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Pharmacy World & Science

, Volume 29, Issue 6, pp 584–586 | Cite as

Fatal anaphylactoid reaction following ioversol administration

  • Frank GA JansmanEmail author
  • Hans Kieft
  • Johannes W Harting
Open Access
Case Report

Abstract

We report a fatal intravenous ioversol administration in a 60-year old male patient. Although the introduction of new low-osmolar non-ionogenic contrast media with a more favourable efficacy-toxicity balance has diminished the side-effects significantly, everyone involved in radiodiagnostic procedures should be aware of the potential life-threatening effects. Especially patients with risk factors for side-effects should be monitored carefully.

Keywords

Contrast media Anaphylactoid reaction Adverse effects Risk factors 

Introduction

For several decades, organic iodinated contrast media have been used for diagnostic radiologic imaging purposes. Because of the absorption difference of X-rays by the iodine-molecule and surrounding tissues, radiographic visualisation of structures is possible. Although new compounds with a more favourable efficacy-toxicity balance have been introduced, severe and life-threatening side-effects are still reported.

We present a male patient with a fatal cardiac arrest after intravenous ioversol administration.

Case description

A 60-year-old man, with a history of regulated diabetes mellitus type II and hypertension, was referred for an abdominal contrast-enhanced CT-scan, because of pre-surgical staging of a rectal carcinoma His medication consisted of metformin and a thiazide diuretic. There was no history of allergic reactions.

After ioversol 350, 100 ml had been administered intravenously, the patient complained of headache and nausea. Subsequently, he lost consciousness with discoloration of his skin to red-purple. Immediate basic life support was started. On arrival of the medical emergency team, patient was found in pulseless electrical activity. During endotracheal intubation no signs of glottis edema were noticed. Ventricular fibrillation developed for which (unsuccessful) external electrical defibrillation was performed. After 40 min of cardiopulmonary resuscitation with repeated doses of epinephrine, clemastine, atropine, and amiodarone, with concomitant dexamethasone, calcium, theophylline, transcutaneous pacing and intracardial epinephrine, the transthoracic echocardiogram yielded cardiac standstill without ventricular dilatation. It was then decided to cease resuscitation.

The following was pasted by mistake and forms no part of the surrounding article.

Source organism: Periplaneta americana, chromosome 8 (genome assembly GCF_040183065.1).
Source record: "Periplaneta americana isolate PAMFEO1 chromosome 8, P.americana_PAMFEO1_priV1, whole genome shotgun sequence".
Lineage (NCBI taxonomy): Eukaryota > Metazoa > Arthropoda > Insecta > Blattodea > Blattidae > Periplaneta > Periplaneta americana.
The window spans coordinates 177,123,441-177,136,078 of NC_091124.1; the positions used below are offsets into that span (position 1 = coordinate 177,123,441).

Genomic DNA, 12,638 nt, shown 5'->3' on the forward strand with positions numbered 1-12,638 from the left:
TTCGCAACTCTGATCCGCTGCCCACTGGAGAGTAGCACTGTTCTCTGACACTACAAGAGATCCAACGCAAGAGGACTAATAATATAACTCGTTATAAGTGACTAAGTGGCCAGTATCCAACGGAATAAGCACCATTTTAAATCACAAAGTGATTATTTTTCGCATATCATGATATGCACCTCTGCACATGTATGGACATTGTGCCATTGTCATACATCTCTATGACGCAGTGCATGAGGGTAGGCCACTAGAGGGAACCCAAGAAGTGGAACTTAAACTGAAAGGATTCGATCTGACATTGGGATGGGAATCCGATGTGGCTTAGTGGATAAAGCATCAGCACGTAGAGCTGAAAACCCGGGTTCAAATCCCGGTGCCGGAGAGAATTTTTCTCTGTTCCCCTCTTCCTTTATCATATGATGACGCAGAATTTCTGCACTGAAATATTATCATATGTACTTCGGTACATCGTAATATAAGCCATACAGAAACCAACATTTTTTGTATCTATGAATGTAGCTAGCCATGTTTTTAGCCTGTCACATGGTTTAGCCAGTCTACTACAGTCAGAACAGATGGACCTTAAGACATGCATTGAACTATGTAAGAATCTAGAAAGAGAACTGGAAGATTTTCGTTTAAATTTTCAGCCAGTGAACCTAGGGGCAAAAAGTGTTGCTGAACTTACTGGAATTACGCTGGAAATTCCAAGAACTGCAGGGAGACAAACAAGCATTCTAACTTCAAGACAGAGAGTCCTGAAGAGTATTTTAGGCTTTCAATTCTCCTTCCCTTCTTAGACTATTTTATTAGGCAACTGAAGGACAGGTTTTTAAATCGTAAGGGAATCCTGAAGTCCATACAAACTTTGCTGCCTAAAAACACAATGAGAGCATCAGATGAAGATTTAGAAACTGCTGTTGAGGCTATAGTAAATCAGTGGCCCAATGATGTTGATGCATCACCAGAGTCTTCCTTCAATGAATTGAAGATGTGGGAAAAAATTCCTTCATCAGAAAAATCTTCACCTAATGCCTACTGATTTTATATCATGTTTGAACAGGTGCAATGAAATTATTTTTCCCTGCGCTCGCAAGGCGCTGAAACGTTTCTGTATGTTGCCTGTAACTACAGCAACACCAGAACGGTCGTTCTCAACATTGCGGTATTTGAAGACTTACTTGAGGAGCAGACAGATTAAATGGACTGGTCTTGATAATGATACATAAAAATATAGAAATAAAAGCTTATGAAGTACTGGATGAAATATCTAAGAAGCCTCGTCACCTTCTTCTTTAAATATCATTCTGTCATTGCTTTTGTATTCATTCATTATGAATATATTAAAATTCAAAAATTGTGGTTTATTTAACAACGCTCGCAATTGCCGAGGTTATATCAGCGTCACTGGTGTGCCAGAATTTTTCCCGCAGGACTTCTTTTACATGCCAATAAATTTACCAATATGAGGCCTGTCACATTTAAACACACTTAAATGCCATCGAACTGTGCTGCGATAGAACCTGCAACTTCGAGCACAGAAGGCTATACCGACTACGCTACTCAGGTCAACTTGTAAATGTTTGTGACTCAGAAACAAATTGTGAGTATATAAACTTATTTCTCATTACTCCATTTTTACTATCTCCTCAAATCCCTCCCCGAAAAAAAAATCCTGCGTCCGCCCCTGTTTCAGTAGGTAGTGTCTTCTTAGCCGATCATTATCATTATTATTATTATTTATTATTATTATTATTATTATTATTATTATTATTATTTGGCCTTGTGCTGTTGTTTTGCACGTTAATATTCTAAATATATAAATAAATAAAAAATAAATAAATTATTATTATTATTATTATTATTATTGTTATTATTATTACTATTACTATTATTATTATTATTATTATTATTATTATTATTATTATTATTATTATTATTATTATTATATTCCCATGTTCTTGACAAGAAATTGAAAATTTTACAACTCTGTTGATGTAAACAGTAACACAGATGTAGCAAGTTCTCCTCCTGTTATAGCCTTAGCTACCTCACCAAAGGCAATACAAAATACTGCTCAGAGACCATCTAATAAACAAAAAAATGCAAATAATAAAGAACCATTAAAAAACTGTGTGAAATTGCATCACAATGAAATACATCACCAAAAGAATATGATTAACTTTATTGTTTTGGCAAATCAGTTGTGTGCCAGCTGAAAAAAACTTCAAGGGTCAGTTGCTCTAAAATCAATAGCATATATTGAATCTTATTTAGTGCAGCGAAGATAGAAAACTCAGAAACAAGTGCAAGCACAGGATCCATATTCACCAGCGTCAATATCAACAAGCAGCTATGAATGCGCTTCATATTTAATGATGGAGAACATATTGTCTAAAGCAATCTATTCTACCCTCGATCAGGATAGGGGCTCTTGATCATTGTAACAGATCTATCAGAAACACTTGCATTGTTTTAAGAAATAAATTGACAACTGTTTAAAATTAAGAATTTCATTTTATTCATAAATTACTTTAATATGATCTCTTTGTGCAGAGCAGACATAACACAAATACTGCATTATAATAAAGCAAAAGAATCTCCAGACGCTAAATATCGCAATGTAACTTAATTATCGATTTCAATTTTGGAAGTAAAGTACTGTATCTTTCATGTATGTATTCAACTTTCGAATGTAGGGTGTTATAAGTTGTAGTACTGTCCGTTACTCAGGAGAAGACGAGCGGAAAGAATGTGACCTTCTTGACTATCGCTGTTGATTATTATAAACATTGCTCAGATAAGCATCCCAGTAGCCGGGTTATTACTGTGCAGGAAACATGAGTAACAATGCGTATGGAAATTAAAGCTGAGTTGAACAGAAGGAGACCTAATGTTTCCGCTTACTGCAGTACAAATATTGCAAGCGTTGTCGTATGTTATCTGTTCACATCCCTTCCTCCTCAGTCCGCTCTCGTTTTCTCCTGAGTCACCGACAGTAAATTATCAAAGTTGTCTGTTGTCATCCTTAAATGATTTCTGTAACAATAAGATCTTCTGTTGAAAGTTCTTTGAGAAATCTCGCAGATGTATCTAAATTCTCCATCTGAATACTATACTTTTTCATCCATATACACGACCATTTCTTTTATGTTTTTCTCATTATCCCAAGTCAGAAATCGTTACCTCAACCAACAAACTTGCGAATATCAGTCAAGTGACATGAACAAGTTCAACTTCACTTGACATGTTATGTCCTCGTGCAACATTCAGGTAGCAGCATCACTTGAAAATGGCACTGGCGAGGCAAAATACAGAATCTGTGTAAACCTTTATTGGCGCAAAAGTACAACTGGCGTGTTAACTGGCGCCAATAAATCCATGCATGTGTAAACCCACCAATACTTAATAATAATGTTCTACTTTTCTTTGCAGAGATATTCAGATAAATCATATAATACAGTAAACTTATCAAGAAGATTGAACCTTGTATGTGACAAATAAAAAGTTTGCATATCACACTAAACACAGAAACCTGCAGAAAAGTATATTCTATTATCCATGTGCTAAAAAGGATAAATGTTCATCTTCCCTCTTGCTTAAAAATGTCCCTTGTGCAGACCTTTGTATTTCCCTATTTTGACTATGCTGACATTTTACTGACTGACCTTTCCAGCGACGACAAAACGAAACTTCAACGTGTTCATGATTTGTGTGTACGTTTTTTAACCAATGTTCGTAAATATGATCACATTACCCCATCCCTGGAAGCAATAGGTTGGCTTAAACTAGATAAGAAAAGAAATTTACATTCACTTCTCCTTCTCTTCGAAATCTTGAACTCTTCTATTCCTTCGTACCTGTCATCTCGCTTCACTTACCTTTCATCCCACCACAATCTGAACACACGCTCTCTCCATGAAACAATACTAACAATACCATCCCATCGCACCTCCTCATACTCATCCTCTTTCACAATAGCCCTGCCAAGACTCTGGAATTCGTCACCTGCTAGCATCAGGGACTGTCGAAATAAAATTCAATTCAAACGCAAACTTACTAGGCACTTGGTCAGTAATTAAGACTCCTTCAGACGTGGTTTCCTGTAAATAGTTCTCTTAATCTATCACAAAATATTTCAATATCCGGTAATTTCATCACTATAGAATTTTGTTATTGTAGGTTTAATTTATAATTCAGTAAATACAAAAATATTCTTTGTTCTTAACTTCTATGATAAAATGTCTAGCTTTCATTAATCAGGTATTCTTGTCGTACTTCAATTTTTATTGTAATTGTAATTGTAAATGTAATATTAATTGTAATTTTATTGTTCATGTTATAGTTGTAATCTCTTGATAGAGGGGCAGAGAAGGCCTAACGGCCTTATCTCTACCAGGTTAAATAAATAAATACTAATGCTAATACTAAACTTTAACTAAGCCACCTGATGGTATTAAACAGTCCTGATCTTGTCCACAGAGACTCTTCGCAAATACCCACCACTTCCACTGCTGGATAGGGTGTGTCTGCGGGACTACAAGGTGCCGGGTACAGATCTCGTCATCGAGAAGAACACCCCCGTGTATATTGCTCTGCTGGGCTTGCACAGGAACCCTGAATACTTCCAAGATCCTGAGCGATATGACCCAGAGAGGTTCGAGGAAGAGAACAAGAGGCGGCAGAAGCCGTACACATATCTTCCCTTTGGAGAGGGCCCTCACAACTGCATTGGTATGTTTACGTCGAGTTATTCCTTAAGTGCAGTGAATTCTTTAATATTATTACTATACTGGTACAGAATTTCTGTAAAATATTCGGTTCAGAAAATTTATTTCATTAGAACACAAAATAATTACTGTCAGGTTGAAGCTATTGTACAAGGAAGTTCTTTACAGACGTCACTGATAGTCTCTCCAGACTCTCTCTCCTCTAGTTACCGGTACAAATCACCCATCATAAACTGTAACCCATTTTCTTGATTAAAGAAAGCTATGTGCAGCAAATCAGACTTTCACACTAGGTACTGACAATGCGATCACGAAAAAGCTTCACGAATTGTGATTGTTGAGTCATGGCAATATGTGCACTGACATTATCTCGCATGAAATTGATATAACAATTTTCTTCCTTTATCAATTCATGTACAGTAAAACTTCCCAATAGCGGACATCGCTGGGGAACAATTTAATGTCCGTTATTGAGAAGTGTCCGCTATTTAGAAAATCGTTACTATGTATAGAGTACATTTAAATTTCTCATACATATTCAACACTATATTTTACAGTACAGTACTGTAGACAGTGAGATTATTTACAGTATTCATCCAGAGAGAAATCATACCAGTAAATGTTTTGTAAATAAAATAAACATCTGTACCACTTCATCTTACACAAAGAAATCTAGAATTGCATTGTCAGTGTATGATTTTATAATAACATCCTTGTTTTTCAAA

An autopsy found, besides the rectal carcinoma without lymph node metastasis, benign adrenal and prostatic hyperplasia concentric left ventricular hypertrophy.

Discussion

Ioversol, used in the present case, is a low-osmolar nonionic monomeric contrast medium, with a relatively low risk of (severe) side-effects. According to the information from the manufacturer, anaphylactoid reactions occur in 0.1–1% of cases, life-threatening in less than 0.01% [1]. The Netherlands Pharmacovigilance Centre (LAREB) received no report of pseudo-allergic reactions to ioversol administration since its registration in 2001, although one report of severe dyspnoe was found [2].

Intravenous administration of low-osmolar contrast media is associated with side-effects in 2.1% of patients, being mild in 1.2%, moderate in 0.9%, and severe in 0.01% [3]. For the 52% of patients in this study that had risk factors for adverse effects, not being defined in detail, the side effect rate was 2.7%.

The toxicity of contrast media is determined by the intrinsic toxicity and the osmolarity of the medium.

The intrinsic toxicity is attributed to the ability to bind to biological macro-molecules, such as proteins [4]. Since non-ionic and dimeric contrast molecules bind to proteins to a lesser extent than ionic and monomeric contrast molecules, contrast media with non-ionic dimeric molecules (like ioversol) are less toxic.